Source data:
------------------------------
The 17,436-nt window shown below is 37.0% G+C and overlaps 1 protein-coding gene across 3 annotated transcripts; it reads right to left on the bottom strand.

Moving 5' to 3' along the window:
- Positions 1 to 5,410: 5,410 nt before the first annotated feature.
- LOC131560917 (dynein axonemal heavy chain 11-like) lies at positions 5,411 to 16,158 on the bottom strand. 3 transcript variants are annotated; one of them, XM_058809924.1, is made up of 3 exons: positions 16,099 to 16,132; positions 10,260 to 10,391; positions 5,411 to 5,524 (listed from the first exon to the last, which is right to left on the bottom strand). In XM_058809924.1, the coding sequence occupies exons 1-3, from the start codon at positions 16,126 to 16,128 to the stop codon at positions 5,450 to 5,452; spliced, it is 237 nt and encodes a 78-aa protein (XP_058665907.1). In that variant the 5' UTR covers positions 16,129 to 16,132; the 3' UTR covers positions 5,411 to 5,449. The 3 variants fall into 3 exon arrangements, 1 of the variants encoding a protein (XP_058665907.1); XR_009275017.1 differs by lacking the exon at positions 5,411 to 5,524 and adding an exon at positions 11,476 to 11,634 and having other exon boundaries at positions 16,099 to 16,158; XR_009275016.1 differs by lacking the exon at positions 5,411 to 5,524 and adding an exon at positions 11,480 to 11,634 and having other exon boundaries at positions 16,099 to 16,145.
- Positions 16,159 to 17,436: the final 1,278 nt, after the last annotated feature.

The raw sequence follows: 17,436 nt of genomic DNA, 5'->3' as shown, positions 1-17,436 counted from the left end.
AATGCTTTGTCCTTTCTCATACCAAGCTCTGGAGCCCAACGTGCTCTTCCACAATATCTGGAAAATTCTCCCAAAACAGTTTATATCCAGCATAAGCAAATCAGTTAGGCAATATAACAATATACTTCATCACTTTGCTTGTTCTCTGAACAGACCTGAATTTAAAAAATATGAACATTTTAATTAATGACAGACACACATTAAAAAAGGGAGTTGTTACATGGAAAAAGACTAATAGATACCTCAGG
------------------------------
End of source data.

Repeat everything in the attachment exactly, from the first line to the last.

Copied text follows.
The 17,436-nt window shown below is 37.0% G+C and overlaps 1 protein-coding gene across 3 annotated transcripts; it reads right to left on the bottom strand.

Moving 5' to 3' along the window:
- Positions 1 to 5,410: 5,410 nt before the first annotated feature.
- LOC131560917 (dynein axonemal heavy chain 11-like) lies at positions 5,411 to 16,158 on the bottom strand. 3 transcript variants are annotated; one of them, XM_058809924.1, is made up of 3 exons: positions 16,099 to 16,132; positions 10,260 to 10,391; positions 5,411 to 5,524 (listed from the first exon to the last, which is right to left on the bottom strand). In XM_058809924.1, the coding sequence occupies exons 1-3, from the start codon at positions 16,126 to 16,128 to the stop codon at positions 5,450 to 5,452; spliced, it is 237 nt and encodes a 78-aa protein (XP_058665907.1). In that variant the 5' UTR covers positions 16,129 to 16,132; the 3' UTR covers positions 5,411 to 5,449. The 3 variants fall into 3 exon arrangements, 1 of the variants encoding a protein (XP_058665907.1); XR_009275017.1 differs by lacking the exon at positions 5,411 to 5,524 and adding an exon at positions 11,476 to 11,634 and having other exon boundaries at positions 16,099 to 16,158; XR_009275016.1 differs by lacking the exon at positions 5,411 to 5,524 and adding an exon at positions 11,480 to 11,634 and having other exon boundaries at positions 16,099 to 16,145.
- Positions 16,159 to 17,436: the final 1,278 nt, after the last annotated feature.

The raw sequence follows: 17,436 nt of genomic DNA, 5'->3' as shown, positions 1-17,436 counted from the left end.
AATGCTTTGTCCTTTCTCATACCAAGCTCTGGAGCCCAACGTGCTCTTCCACAATATCTGGAAAATTCTCCCAAAACAGTTTATATCCAGCATAAGCAAATCAGTTAGGCAATATAACAATATACTTCATCACTTTGCTTGTTCTCTGAACAGACCTGAATTTAAAAAATATGAACATTTTAATTAATGACAGACACACATTAAAAAAGGGAGTTGTTACATGGAAAAAGACTAATAGATACCTCAGG